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Re: Create and drop temp table in 8.3.4

From: "David Rees" <drees76(at)gmail(dot)com>
To: "Scott Marlowe" <scott(dot)marlowe(at)gmail(dot)com>
Cc: "Kevin Grittner" <Kevin(dot)Grittner(at)wicourts(dot)gov>, jd(at)commandprompt(dot)com, pgsql-performance(at)postgresql(dot)org, "Scott Carey" <scott(at)richrelevance(dot)com>
Subject: Re: Create and drop temp table in 8.3.4
Date: 2008-11-07 02:21:59
Message-ID: (view raw, whole thread or download thread mbox)
Lists: pgsql-performance
On Thu, Nov 6, 2008 at 4:03 PM, Scott Marlowe <scott(dot)marlowe(at)gmail(dot)com> wrote:
> On Thu, Nov 6, 2008 at 4:04 PM, Kevin Grittner <Kevin(dot)Grittner(at)wicourts(dot)gov> wrote:
>> "Scott Marlowe" <scott(dot)marlowe(at)gmail(dot)com> wrote:
>>> Without write barriers in my file system an fsync request will
>>> be immediately returned true, correct?
>> Not as I understand it; although it will be pretty fast if it all fits
>> into the battery backed cache.
> OK, thought exercise time.  There's a limited size for the cache.
> Let's assume it's much smaller, say 16Megabytes.  We turn off write
> barriers.  We start writing data to the RAID array faster than the
> disks can write it.  At some point, the data flowing into the cache is
> backing up into the OS.  Without write barriers, the second we call an
> fsync it returns true.  But the data's not in the cache yet, or on the
> disk.  Machine crashes, data is incoherent.
> But that's assuming write barriers work as I understand them.

Let's try to clear up a couple things:

1. We are talking about 3 different memory caches in order from low to high:
Disk cache, Controller cache (BBU in this case) and OS cache.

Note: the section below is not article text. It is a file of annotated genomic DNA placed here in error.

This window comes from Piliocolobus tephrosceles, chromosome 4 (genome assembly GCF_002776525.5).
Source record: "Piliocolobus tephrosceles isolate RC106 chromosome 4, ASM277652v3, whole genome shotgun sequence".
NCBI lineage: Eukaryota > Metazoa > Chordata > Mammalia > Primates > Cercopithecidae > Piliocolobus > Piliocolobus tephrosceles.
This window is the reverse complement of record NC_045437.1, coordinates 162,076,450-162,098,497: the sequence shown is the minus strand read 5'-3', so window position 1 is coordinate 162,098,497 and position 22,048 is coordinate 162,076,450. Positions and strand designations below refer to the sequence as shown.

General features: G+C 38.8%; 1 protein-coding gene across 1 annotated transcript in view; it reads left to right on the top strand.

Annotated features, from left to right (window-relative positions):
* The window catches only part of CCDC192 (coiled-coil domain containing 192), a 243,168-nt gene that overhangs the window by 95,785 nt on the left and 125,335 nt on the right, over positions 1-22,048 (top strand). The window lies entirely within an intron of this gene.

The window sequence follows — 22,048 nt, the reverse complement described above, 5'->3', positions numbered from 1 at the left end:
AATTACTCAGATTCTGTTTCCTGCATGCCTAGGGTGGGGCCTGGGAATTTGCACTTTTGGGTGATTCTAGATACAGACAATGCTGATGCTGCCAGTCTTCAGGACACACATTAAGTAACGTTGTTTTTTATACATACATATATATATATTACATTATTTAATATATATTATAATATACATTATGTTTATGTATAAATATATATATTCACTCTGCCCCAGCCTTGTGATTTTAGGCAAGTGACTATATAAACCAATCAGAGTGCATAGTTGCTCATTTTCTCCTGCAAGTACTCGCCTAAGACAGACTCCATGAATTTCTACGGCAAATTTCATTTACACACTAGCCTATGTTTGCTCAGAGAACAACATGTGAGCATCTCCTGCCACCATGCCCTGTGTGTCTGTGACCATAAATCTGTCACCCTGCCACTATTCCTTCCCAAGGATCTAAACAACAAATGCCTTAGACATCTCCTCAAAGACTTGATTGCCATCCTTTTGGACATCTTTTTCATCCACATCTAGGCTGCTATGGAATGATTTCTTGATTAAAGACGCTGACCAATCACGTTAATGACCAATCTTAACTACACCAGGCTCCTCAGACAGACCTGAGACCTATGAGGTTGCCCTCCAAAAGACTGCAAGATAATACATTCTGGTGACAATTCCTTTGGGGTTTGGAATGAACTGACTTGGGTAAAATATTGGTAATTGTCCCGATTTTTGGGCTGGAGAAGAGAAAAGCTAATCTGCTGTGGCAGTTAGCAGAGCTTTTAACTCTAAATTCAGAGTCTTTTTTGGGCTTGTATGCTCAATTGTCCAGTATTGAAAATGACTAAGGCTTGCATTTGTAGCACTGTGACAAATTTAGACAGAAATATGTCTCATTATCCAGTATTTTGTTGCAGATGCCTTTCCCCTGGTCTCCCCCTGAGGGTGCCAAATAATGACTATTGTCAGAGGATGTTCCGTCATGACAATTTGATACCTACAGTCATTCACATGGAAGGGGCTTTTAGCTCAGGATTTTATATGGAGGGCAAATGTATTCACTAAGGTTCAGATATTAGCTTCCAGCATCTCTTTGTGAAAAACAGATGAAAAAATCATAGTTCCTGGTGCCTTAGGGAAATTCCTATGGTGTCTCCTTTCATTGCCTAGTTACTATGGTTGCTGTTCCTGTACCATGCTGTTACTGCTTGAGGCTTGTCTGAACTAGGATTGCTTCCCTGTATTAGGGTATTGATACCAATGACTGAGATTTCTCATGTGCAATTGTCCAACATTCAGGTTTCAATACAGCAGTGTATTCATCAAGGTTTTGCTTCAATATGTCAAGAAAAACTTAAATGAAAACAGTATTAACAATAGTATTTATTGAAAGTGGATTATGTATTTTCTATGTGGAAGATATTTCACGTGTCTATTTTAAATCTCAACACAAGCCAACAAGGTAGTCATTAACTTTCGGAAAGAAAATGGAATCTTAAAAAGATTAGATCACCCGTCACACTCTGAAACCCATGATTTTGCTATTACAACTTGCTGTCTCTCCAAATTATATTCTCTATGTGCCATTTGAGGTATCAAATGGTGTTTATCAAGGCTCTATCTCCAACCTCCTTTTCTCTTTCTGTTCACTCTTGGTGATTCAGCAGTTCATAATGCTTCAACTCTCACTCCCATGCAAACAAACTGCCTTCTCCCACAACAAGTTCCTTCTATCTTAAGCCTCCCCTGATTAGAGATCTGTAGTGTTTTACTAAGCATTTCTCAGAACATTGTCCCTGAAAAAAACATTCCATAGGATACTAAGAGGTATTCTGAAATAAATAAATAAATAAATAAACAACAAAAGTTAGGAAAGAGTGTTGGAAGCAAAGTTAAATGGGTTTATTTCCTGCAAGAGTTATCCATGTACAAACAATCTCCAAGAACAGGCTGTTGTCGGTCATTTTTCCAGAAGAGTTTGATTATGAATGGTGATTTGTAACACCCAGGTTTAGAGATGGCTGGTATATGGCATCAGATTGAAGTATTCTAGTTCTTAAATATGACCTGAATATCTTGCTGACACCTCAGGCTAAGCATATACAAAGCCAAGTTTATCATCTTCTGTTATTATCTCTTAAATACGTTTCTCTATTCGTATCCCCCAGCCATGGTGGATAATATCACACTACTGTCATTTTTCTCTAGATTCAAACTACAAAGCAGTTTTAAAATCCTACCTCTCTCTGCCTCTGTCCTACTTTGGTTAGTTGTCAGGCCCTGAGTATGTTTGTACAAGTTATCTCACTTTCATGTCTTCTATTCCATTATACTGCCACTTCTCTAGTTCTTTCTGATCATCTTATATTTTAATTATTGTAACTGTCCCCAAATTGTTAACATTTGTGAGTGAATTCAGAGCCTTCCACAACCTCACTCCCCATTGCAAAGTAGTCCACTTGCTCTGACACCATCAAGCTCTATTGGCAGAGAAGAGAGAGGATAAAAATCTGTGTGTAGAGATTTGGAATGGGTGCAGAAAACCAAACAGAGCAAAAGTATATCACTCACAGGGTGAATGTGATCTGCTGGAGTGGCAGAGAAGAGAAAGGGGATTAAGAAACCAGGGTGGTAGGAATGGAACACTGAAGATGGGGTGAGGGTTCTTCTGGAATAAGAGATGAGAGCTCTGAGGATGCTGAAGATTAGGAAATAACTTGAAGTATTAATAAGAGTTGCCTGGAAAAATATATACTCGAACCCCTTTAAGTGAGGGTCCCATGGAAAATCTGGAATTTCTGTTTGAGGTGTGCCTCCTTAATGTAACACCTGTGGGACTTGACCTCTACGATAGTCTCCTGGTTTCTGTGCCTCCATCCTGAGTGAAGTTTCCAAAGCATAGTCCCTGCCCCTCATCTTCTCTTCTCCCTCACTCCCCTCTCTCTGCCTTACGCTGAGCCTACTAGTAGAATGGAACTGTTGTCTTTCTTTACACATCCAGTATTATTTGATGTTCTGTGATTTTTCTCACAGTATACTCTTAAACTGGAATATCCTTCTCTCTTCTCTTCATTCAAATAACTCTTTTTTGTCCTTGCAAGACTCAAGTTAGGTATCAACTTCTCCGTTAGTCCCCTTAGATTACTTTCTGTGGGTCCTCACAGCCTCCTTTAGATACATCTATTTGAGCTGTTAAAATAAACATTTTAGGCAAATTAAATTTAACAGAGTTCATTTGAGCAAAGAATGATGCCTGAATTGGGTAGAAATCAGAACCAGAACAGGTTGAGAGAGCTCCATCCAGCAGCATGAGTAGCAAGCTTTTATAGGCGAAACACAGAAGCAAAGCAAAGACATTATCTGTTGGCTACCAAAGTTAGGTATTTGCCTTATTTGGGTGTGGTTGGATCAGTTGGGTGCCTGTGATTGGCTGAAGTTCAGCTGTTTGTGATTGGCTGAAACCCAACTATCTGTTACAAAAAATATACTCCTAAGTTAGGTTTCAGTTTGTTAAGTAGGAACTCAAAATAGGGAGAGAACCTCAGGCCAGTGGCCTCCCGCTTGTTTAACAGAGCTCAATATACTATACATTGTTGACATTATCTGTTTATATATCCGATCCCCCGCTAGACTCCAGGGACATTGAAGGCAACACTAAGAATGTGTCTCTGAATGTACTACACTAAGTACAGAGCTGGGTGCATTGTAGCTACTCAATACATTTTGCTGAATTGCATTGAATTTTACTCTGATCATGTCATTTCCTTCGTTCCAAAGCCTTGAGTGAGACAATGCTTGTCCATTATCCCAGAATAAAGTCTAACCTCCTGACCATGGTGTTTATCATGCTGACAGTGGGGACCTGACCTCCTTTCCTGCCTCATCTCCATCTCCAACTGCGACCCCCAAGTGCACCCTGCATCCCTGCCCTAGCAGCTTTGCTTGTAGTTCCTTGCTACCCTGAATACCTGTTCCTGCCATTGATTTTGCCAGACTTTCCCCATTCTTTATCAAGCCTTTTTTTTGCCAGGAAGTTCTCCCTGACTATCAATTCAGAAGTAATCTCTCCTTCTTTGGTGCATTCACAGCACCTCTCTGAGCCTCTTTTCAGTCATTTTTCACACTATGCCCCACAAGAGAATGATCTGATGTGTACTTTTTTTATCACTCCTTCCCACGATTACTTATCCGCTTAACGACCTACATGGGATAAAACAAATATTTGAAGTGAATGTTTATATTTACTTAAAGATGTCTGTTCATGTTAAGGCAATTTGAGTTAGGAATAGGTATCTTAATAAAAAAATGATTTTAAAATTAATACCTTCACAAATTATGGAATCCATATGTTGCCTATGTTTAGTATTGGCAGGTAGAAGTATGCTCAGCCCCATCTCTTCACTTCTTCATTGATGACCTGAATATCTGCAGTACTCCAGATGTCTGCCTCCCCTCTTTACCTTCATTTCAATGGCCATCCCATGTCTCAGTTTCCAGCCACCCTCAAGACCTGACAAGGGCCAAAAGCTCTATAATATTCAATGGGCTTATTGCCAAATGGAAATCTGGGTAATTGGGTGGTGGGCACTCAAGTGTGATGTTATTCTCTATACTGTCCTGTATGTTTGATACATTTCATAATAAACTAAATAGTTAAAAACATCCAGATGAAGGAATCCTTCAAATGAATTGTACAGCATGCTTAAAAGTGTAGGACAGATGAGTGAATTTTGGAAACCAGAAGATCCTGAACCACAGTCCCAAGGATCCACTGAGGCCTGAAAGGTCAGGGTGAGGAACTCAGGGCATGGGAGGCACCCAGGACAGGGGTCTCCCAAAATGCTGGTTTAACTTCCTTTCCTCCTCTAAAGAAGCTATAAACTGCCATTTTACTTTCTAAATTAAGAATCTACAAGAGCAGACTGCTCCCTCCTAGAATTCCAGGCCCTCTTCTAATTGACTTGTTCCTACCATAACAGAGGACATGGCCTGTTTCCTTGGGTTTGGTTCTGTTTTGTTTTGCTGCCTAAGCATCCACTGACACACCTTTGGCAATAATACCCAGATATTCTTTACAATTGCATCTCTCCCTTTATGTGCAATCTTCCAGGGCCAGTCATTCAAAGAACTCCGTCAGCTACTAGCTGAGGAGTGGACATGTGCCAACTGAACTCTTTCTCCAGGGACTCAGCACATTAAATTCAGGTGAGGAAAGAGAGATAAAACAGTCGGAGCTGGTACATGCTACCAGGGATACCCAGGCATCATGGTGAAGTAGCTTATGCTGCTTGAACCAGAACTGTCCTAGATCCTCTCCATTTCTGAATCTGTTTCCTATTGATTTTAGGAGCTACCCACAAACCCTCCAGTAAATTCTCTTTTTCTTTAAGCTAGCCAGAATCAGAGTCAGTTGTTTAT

2. A write barrier instructs the lower level hardware that commands
issued before the barrier must be written to disk before commands
issued after the barrier. Write barriers are used to ensure that data
written to disk is written in such a way as to maintain filesystem
consistency, without losing all the benefits of a write cache.

3. A fsync call forces data to be synced to the controller.

This means that whenever you call fsync, at the very minimum, the data
will have made it to the controller. How much further down the line
will depend on whether or not the controller is in WriteBack or
WriteThrough mode and whether or not the disk is also caching writes.

So in your example, if the OS is caching some writes and fsync is
called, it won't be returned until at a minimum the controller has
accepted all the data, regardless of whether or not write barriers are

In theory, it should be safe to disable write barriers if you have a
BBU because the BBU should guarantee that all writes will eventually
make it to disk (or at least reduce the risk of that not happening to
an acceptable level).


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